Zuala also stressed on the need for Mizoram to have clubs from across the state, and not just the capital Aizawl, playing in the Mizoram Premier League so that the development of the sport happens evenly in every district,
"There are no teams competing in the playoffs, that's the problem. In the recent years a couple of teams played in the playoffs and in the Mizoram Premier League also... I hope some club from outside Aizawl will come up again and compete with these city clubs, hopefully in the near future."
And they are, of course, watching the World Cup. When asked who they were supporting, Lalengmawia picked no less than three countries; Argentina, France and Brazil. Lallianzuala picked only France. Incidentally, none of them mentioned Morocco, where Mumbai City star midfielder Ahmed Jahouh hails from.
With Morocco set to face France in the semi-finals, Zuala jokingly hoped Jahouh didn't find out that he was supporting their opponents,
"If you show this video or if he sees this video he will be very mad at us."
Mumbai City have several players in their squad whose countries played in the FIFA World Cup 2022. Apart from Jahouh there's Alberto Noguera (Spain), Rostyn Griffiths (Australia), Mourtada Fall (Senegal) and Jodge Diaz (Argentina). Sharing a dressing room with them, Zuala and Apuia can see up close the excitement of having a place in football's biggest event, but can't experience it themselves.
Which inevitably led to the most common question we ask each other every four years: Why isn't India good enough to qualify for the World Cup? Lalengmawia, who played in the FIFA U-17 World Cup, offered a perfectly succinct answer,
"For me, from what I have experienced from travelling to different countries and seeing what they did, most of the European countries did grassroots. Grassroots is very important. We need to learn the basic techniques. The fitness, the diet should be controlled from a very young age so that we can play at a high level. In India mostly there are some tournaments for Under-18 twice a year. That's not enough to compete against European countries who have lots of game time at a very age. We cannot compare someone who plays 30 matches a year and someone who plays around 100 matches a year. So if you add up the numbers in four five years the difference will be a lot. So grassroot is the most important thing... if you teach an adult he will not learn much. If you teach a young guy he will learn."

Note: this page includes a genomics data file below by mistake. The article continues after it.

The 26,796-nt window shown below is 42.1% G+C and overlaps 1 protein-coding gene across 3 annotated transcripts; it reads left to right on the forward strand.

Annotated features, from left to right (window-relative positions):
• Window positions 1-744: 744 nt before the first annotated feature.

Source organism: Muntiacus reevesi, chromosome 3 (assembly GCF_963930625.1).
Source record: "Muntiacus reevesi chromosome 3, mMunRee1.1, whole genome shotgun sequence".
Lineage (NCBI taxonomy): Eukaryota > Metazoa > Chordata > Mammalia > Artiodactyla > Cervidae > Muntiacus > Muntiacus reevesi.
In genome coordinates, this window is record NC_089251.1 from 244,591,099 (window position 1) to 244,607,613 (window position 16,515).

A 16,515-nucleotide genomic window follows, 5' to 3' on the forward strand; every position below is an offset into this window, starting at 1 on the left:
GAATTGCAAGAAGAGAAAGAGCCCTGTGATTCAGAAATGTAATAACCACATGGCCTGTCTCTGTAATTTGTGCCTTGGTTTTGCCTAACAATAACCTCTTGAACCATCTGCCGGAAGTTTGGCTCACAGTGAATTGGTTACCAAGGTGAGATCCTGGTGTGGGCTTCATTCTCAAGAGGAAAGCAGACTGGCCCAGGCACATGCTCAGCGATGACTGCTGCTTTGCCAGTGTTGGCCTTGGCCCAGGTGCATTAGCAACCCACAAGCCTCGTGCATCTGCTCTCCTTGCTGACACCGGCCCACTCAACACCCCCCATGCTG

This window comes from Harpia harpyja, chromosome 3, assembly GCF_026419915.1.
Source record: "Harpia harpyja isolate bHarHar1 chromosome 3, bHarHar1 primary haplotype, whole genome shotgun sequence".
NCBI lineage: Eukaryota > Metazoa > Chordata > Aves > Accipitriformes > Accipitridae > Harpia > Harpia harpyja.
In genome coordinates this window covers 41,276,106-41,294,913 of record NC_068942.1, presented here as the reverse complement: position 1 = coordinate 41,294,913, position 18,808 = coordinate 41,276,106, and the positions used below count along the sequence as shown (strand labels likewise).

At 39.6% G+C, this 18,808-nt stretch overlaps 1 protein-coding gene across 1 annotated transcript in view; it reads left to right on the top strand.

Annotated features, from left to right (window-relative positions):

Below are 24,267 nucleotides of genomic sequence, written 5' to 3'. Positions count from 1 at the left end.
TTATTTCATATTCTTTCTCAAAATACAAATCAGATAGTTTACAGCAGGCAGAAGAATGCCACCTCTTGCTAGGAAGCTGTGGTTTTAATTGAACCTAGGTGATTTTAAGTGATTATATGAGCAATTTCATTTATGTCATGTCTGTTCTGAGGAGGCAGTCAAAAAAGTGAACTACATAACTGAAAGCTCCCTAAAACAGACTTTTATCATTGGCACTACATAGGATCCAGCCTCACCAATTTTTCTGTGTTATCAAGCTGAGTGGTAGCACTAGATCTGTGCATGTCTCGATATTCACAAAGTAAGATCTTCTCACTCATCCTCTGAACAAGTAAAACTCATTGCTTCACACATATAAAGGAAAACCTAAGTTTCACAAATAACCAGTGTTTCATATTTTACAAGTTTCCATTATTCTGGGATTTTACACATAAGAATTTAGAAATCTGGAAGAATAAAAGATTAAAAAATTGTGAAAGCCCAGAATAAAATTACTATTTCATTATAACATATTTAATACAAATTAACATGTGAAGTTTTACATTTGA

Apuia is just 22 years old now, so there remains a possibility that he may get to play in the World Cup if India manage to get there after a decade or so. But for now, the only thing they can focus on is Mumbai City's ongoing ISL campaign.
Asked what they wanted to get out of this season, Zuala answered,
"Individually I used to set targets. That is, to be better than I was last year and of course the last match I played, always. Helping my team as much as I could in terms of getting three points... and I think the ultimate goal is obviously to win the league, the title. We are still in the first phase of the season and we have a long, long way to go. But hopefully if we work hard enough, if we stay united... we've got a good squad and a good coach, and a staff supporting us on and off the pitch. So I think we can achieve these goals."
As for Apuia, he said,
"For me, I want goals and assists. I have only one goal but I still don't have assists. So the main target will be assists for me. As a midfielder I want assists. It depends on the role I play. If I play in a defensive role I want clean sheet. That will be my personal target. And I want to help the team win the trophy. That's the most important thing. Not only for me, but for all of us, that will be the main target, winning the ISL."
Players from Mizoram have made their mark at MCFC since the club's first season. Back in 2014, they had Lalrindika Ralte as a regular starter. And Dika happens to be Apuia's favourite player; making for a metaphorical baton pass from one generation of Mizoram's best to the next.
And if Lallianzuala and Lalengmawia manage to achieve their goals this season, Mumbai City's Mizo connection is only set to grow stronger in the future.